Does this track have a dewclaw, or is that just a bump in the sand? Is that the sound of a car being locked, or the call of the crimson breasted shrike? And how on earth am I going to be able to identify these trees now their leaves have come back, covering the distinctive branching structures I learned midwinter?
In the middle of the bush, on a field guiding course with the Limpopo Field Guiding Academy, these are the daily worries as we set off on our practicals in the morning. A few weeks after graduating I left for South Africa without a return ticket, and now I’m dredging up all the bits and pieces I’ve learned from my trips to South Africa over the years, throwing myself into learning as much as I can about the layers of life that lock together to form the African bush.
It starts off with the geology, which I haven’t studied since I was thirteen. The rocky foundations of Mabula Game Reserve, where we started our course, were formed when hot magma rose up from the depths of the earth and cooled slowly just below the surface of the earth, forming large mineral crystals known as granite. The granite has risen to the surface and been eroded by wind and rain to form rounded hills (or kopjies, as they are known here) with rocky outcrops perfect for harbouring pairs of agile and elegant klipspringer, a small antelope whose Afrikaans name translates to ‘rockjumper’, or ‘rabbit’ from the Xhosa name mvundla.
As the granite has eroded, the large crystals mentioned create a coarse soil which struggles to retain water, so the trees which grow here tend to have large leaves which, if you think of a tree like a straw trying to suck water from the soil, create a stronger sucking effect to pull water out from underground rivers or seeplines.
The granite soil is not as nutritious as other soils, and also has acidic properties, which affects the grass species which can grow there. These grasses form what is known as sourveld, a landscape full of grasses which store their nutrients underground, which makes them less palatable to herbivores such as blue wildebeest, blesbok, gemsbok and red hartebeest. For the game rangers managing reserves such as Mabula, they can use certain grass species as indicators that their veld is being overgrazed by livestock, damaged by overzealous fire management or trampling.
My course here may not sound so exciting now I’m telling you about the grasses and soils we have been learning about, but in order to understand the bush dynamics at a higher level- the exciting stuff about lions hunting buffalo in large prides, interpreting the behaviour of the big game- you have to start with what kind of animals your reserve can support. And this knowledge can help you interpret some of the strange behaviours you see in the bush- take for example, a giraffe I witnessed a few years ago sucking on the bones of a buffalo like you and I would eat a lollipop. This practice is known as ‘osteophagia’ or bone eating, and when nutrients in the vegetation of a reserve are lacking giraffes will visit old animal remains and chew on bones to draw out trace elements such as calcium and phosphorus.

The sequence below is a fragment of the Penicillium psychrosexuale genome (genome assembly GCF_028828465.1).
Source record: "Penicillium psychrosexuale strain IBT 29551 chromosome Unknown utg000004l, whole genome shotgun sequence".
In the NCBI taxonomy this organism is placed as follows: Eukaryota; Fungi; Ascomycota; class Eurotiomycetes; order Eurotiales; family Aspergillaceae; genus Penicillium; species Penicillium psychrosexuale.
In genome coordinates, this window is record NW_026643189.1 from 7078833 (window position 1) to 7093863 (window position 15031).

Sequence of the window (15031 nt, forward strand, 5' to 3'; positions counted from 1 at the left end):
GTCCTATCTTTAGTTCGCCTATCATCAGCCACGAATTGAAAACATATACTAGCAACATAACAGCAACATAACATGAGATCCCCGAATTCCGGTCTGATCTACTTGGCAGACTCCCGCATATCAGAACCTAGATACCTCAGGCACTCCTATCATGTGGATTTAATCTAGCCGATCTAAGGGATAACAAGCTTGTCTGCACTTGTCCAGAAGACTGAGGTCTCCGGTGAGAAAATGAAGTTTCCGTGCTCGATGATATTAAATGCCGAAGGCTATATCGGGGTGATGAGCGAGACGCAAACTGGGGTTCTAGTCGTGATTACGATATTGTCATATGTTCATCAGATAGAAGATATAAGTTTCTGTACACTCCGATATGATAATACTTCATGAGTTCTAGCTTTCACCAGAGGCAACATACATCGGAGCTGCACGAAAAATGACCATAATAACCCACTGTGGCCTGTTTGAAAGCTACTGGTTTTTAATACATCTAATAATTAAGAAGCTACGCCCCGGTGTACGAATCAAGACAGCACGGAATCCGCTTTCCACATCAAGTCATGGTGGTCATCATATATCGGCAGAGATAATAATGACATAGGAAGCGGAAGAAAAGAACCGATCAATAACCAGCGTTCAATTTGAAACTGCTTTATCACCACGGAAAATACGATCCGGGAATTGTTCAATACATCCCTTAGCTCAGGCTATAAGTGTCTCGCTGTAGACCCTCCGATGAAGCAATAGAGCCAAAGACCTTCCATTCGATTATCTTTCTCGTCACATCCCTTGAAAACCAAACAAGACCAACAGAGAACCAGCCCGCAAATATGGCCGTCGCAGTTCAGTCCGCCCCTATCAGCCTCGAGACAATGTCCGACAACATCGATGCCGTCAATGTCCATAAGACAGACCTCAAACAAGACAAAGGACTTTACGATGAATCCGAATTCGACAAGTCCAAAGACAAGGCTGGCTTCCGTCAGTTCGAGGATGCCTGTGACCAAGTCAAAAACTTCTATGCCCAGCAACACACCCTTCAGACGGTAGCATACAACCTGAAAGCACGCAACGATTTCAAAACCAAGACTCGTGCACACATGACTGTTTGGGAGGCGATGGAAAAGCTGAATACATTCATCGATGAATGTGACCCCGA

Another curious incident we had which links into the nutrient-poor soil and grasses in our area (especially in winter) was a pile of dung pellets which no-one could identify. Obviously not for the faint-hearted, but paying attention to poo is very important as a field guide or when conducting field research on wild animals. With the exception of impala, which seem to be waiting for you around every corner, many animals in the bush are quite elusive and the only signs you see of their existence and habits are in the ‘presents’ they leave behind on their paths. And these ‘presents’ can give you more information than simply ‘I was here’ (think of the ‘check in’ statuses on Facebook) but also ‘This is what I’ve been eating’ (think of the sepia filtered Starbucks muffin photos on Instagram). In some cases, such as rhino middens, the large heaps of flattened dung with urinations and feet scrapings, can also leave information about the rhino’s age, sex and mating status (think Tinder).
Anyway, looking at poo is part of the daily routine here, and the dung pellets I found were characteristic of impala, were a strange pale brown colour that none of us had really seen before. It turns out that the impala had ben engaging in another form of ‘alternative dieting’ called geophasia, eating soil and digging for salt licks, which gives the dung a paler appearance.
So that’s my brief summary of bush knowledge learned in the first week of my course! I’m a bit behind on blogposts, so hopefully I’ll be able to put up another few posts about the following weeks soon (but internet is scarce, we’re so busy and when we’re free it’s difficult to not spend more time outside!). I’m absolutely loving it back in the bush, and I’m just trying to figure out how I can stay here longer. If anyone hears of field guiding job opportunities please let me know!